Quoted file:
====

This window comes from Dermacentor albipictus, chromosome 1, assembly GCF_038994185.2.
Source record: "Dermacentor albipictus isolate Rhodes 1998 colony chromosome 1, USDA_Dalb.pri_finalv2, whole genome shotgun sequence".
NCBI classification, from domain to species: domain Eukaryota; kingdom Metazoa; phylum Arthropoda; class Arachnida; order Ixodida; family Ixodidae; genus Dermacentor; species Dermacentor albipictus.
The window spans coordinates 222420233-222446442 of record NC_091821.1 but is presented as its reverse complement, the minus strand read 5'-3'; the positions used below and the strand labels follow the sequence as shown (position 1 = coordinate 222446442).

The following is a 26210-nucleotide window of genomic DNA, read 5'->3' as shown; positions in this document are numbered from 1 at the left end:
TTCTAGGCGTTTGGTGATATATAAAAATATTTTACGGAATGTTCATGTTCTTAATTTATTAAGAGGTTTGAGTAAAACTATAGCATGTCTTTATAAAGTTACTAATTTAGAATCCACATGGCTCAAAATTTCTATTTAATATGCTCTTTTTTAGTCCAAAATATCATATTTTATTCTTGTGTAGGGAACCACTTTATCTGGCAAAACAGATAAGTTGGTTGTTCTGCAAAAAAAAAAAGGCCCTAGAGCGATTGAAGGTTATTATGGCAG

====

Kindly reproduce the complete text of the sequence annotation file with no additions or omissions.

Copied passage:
This window comes from Dermacentor albipictus, chromosome 1, assembly GCF_038994185.2.
Source record: "Dermacentor albipictus isolate Rhodes 1998 colony chromosome 1, USDA_Dalb.pri_finalv2, whole genome shotgun sequence".
NCBI classification, from domain to species: domain Eukaryota; kingdom Metazoa; phylum Arthropoda; class Arachnida; order Ixodida; family Ixodidae; genus Dermacentor; species Dermacentor albipictus.
The window spans coordinates 222420233-222446442 of record NC_091821.1 but is presented as its reverse complement, the minus strand read 5'-3'; the positions used below and the strand labels follow the sequence as shown (position 1 = coordinate 222446442).

The following is a 26210-nucleotide window of genomic DNA, read 5'->3' as shown; positions in this document are numbered from 1 at the left end:
TTCTAGGCGTTTGGTGATATATAAAAATATTTTACGGAATGTTCATGTTCTTAATTTATTAAGAGGTTTGAGTAAAACTATAGCATGTCTTTATAAAGTTACTAATTTAGAATCCACATGGCTCAAAATTTCTATTTAATATGCTCTTTTTTAGTCCAAAATATCATATTTTATTCTTGTGTAGGGAACCACTTTATCTGGCAAAACAGATAAGTTGGTTGTTCTGCAAAAAAAAAAAGGCCCTAGAGCGATTGAAGGTTATTATGGCAG